My daughter has found a program for the summer for my grandson, but it is so expensive and not covered by her medical insurance. Is there help out there?

Hi Dawn
Summer Programs can be very expensive and one of the things we encourage families to do, is to ask for scholarships or sliding-scale fees for those who cannot afford to pay full tuition
Also, there are community groups who do make donations to cover the individuals tuition
Autism Votes is working to ensure that these types of programs can be covered under medical insurance.
Comment From DENICE


Hi Denice
Walk Now for Autism Speaks has a strong presence in Texas and we would encourage you to become a part!
If you need more help, check out Texas Resource Guide here:
You all have such great questions! We are working to answer all of them!
Comment From Guest

what sort of trainings might parents of children with (mild) autism want to participate or get trained in? (ABA, etc.)

It is well known that families that get involved with working with their children ahve a higher success rate in achieving their goals
It is important to find local trainings or workshops that can assist you with these details
Comment From chris

How do I tell my son about the changes his body is going through?

Hi Chris!
This can be a very difficult conversation
There is a ‘Sexuality’ section in the Transition Tool Kit that helps to explain the changes their body is going through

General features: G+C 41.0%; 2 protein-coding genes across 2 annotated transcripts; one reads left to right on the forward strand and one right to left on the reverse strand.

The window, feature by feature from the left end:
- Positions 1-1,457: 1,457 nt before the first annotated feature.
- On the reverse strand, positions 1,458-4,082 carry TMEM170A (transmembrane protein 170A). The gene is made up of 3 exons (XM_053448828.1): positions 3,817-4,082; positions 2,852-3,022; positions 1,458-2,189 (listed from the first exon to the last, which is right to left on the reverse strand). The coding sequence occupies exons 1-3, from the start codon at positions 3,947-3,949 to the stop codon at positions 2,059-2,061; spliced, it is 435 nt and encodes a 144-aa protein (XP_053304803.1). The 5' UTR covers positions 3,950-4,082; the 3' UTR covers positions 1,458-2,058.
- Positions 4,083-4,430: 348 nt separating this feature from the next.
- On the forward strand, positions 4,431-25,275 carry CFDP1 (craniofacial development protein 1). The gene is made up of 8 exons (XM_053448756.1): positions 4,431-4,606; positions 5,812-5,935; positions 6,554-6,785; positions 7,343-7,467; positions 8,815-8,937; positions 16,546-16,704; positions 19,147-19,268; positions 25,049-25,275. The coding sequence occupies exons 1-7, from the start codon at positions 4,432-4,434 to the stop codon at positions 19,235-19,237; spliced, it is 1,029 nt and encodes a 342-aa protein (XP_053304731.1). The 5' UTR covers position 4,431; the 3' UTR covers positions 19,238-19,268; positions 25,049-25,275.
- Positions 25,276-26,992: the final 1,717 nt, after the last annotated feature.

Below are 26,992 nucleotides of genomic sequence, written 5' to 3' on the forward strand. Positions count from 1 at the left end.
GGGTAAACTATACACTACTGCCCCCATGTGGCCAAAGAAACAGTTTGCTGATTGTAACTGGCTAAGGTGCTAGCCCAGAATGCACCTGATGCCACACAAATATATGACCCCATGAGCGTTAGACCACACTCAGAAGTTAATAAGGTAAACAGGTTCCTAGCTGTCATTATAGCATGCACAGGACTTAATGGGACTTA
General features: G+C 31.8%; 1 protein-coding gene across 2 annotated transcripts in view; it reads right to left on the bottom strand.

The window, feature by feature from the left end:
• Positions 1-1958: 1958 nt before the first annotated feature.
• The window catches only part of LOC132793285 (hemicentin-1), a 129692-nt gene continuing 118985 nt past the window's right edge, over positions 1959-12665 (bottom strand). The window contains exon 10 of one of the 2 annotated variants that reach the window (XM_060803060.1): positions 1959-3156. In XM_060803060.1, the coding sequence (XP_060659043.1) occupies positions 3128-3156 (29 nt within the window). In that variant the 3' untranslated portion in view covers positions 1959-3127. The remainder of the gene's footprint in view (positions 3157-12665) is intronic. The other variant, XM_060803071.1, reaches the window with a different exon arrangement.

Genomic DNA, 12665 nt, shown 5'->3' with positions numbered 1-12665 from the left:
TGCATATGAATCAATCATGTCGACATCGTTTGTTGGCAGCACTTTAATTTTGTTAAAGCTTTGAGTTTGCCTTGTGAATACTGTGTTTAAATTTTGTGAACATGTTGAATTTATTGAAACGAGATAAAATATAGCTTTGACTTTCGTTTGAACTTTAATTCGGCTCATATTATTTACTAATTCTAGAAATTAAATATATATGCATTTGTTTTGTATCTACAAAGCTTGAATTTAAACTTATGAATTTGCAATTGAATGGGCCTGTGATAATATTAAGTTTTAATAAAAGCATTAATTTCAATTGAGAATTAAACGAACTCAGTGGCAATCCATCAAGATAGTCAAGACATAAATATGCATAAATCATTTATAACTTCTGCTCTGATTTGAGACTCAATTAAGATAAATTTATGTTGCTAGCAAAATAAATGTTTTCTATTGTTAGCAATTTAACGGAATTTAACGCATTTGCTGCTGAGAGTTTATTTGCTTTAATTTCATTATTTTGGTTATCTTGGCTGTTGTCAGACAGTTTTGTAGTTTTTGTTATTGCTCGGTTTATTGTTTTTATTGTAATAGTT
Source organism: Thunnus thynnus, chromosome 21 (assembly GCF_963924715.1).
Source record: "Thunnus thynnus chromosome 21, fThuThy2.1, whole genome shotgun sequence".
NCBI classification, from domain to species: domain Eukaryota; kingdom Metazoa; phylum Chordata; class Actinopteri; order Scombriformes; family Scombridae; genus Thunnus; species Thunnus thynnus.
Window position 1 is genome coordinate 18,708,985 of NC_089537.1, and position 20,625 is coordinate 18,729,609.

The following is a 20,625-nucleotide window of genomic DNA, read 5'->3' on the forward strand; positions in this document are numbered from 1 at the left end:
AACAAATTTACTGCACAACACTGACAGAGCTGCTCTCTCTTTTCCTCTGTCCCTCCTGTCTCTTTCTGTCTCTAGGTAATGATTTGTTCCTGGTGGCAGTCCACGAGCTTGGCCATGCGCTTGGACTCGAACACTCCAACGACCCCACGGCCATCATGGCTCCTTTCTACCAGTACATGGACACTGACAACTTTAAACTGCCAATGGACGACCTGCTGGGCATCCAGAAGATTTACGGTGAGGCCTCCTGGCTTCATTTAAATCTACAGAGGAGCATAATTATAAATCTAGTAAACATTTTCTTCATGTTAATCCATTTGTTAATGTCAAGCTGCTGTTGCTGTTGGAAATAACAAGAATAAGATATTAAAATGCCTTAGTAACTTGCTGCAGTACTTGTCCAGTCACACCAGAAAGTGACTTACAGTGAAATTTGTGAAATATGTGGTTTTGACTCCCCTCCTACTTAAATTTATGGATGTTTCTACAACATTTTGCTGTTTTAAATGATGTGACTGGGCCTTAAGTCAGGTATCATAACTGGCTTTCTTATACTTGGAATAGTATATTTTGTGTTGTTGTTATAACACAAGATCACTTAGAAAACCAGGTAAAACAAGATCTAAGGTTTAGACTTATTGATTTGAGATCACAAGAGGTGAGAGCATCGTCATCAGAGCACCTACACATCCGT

Comment From Sarah

My son is a 16 years with a diagnosis of asperger. He really wants to be like “other” kids, and would like to get a part time job…but making calls, etc. scares him. Any suggestions?

Hi Sarah! Thanks for your question
It is understandable that he would react like this. Practicing will help him learn and gain this skill.
He could take his resume and bring it to a store if he feels more comfortable face-to-face. Sometimes it is easy to interact in that way
Comment From allisa

I need to find qualified respite or care giver for an 11 year old with a dual diagnosis of down syndrome & autism. I am a single mom with 3 children….and I never ever have a break … there any options at her age ?

Hi Allisa
Typically parents will go through local agencies, like Easter Seals, that provide respite
Networking to find that respite worker is key – maybe other parents, your church group, local colleges, etc.
You are right – you need a break!
It is key to find someone that you and your child are comfortable with
Comment From Tasha

My daughter is 3 and just got diagnosed with Autism last week. When I tell people she is Autistic, NO ONE believes me. Not even family. Could the doctor and I have been wrong? Or is there a way to open peoples eyes and except it?

Accepting an autism diagnosis is a process
Sometimes family members will react with denial, and this is normal and difficult. If your child has been diagnosed by a competent professional then you should feel like you have taken the right steps in getting your child the right help that they need
Comment From arrione

Are there any good programs in Louisiana for autistic children?

We offer a Resource Guide Directory of autism resources and agencies that can be of help to you.
Comment From Courtney

We just found out my son has Autism last Thursday. We were also told that the waiver for funding for his treatment will take about a year. What can we do in the mean time?

Hi Courtney – I can’t specifically answer your question because most funding and treatment depend on the state you live in
In the meantime you can visit this page, ‘Your Child’s Rights’
You are doing the right thing about asking questions and asking why. The earlier you start, the better off you are
Here is also a link to our ‘100 Day Kit’ that can help steer you through early diagnosis
Comment From Sue